On the last day of your senior year in high school you broke a rule by wearing shorts. The Principal called you out for the infraction, stopping you in the hallway. The details of your exchange are lost in time but you most certainly had been disrespectful. Whatever the case, he ended up banning you from the graduation ceremony. A harsh blow, but hardly the first one the school had dealt you during your tenure. Thankfully, it would be the last. Good riddance. Your mother was upset by the news. Maybe she cried. Maybe she took your side. You don’t remember. It was a long time ago. However, you do recall your father’s reaction. “Good,” he had said. “Now I don’t have to go.” You were relieved that he hadn’t gotten mad. But was it also possible that you’d been hurt by his indifference to your banishment (and by proxy his). After all, had you not been banned from the ceremony your father would have been forced to attend. At the time you viewed it as a win: neither of you sitting in the hot sun waiting for a piece of paper. But shouldn’t a father want to go to his son’s graduation?
The acorn does not fall far from the tree. Having three children, you too are put off by the myriad events you were made to attend. Parent-teacher conferences. Recitals. Soccer matches. Graduations. You were ambivalent about going to any and all of them. Sarah hated this about you. “Why must you only think of yourself?” She asked a million times. As time wore on, she would become even more direct: “You’re going, whether you like it or not.”
And go you did. Sometimes grumbling, rarely happy about it, always happy when it was over. You have wondered about this attitude. Many times. It’s not that you didn’t want your children doing these things you just didn’t want to do it with them. It was nerve wracking watching Remy hammering away at the piano or Callie being bested on the soccer field. Worse was enduring the other children. That was the opposite of entertaining. What did Oscar Wilde once say? Hell is other people’s children. They bored you to annoyance.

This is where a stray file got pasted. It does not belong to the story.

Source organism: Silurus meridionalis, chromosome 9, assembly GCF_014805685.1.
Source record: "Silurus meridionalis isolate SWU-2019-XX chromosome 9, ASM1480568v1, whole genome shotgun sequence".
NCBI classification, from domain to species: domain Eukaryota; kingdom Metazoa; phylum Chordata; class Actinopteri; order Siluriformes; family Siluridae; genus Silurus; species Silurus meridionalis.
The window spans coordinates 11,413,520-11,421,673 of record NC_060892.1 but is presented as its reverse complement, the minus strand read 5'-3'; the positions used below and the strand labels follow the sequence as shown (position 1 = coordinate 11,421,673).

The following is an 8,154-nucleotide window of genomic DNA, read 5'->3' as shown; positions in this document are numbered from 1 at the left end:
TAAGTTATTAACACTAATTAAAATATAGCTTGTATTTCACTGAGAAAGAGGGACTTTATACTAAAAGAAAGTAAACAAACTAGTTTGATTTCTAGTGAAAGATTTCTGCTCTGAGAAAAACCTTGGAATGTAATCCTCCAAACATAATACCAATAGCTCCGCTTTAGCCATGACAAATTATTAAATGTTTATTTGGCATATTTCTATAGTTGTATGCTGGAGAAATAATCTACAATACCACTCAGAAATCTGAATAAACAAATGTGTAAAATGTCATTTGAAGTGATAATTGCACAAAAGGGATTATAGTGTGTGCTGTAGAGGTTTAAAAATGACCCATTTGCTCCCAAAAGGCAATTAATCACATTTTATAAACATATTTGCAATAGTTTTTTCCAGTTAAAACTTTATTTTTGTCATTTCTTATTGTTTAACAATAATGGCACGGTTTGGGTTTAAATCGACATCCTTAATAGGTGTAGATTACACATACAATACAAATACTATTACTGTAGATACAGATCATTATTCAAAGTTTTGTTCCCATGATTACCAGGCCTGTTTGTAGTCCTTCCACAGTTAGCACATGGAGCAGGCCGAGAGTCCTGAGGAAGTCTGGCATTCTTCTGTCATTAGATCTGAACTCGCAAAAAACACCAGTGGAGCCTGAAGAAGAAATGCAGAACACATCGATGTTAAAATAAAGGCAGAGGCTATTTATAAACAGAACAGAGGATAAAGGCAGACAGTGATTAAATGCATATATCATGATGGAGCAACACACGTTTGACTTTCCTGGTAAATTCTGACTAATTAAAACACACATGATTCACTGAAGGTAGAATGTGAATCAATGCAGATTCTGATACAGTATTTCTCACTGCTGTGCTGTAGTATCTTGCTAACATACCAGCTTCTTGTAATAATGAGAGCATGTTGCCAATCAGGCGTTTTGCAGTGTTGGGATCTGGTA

But you went. Dutifully. You have Sarah to thank for this.
After joining AA, you learned to name your character defects and that your principal sin was one of self-centeredness. Early on, you recall a member’s lamentation about drinking in his car while his daughter played the cello. How low can one go? He asked the group. Join the club you wanted to say. It went without saying.
Your upbringing demanded that you become self-sufficient. Your difficult surroundings forced you ever deeper into your head, where you created fantasies to offset the growing fears and frustrations of the outside world. You became introverted and built your life around it – it being you. Reading, writing, collecting butterflies, drawing comics, even masturbating; by the time you started using drugs and drinking the die had been cast. You put yourself first because in your mind no one else ever would. You had ample evidence to support this view. Your parents abandoned you. Friends betrayed you. Girls were beyond you.
You have covered this territory before: in therapy, in AA, in your writing, in your head, ad nausea. Even during your darkest hours, you knew better. That’s why you intervened on yourself, joined AA. What you hadn’t counted on was “better” meaning selfless. You desired to be a better husband and father but you couldn’t let go of your will. Despite everything, you admired your wits and what they had wrought. In AA, you heard people attack such pretenses over and over but… There was always but. Needless to say, untangling yourself from your self has proven to be tricky. A lot more tricky.
Even so, there is much to celebrate. You are not so angry anymore. You are responsible, law-abiding, and paid your taxes. You do not feel cheated by the world or anyone in it. Though you know the world is unfair you also realize that this is why you are still alive and not a drunken statistic. If life were fair you’d be dead. You are grateful for what you have. You are sober.
Every day you do something physical, something spiritual and something for your brain. You have your set of unwise and unhealthy behaviors but it soothes you. It could be worse.
But the calm always seems conspicuous. Can you maintain it? Will another front arrive? The questions buzz like mosquitos, disturbing the peace. What now?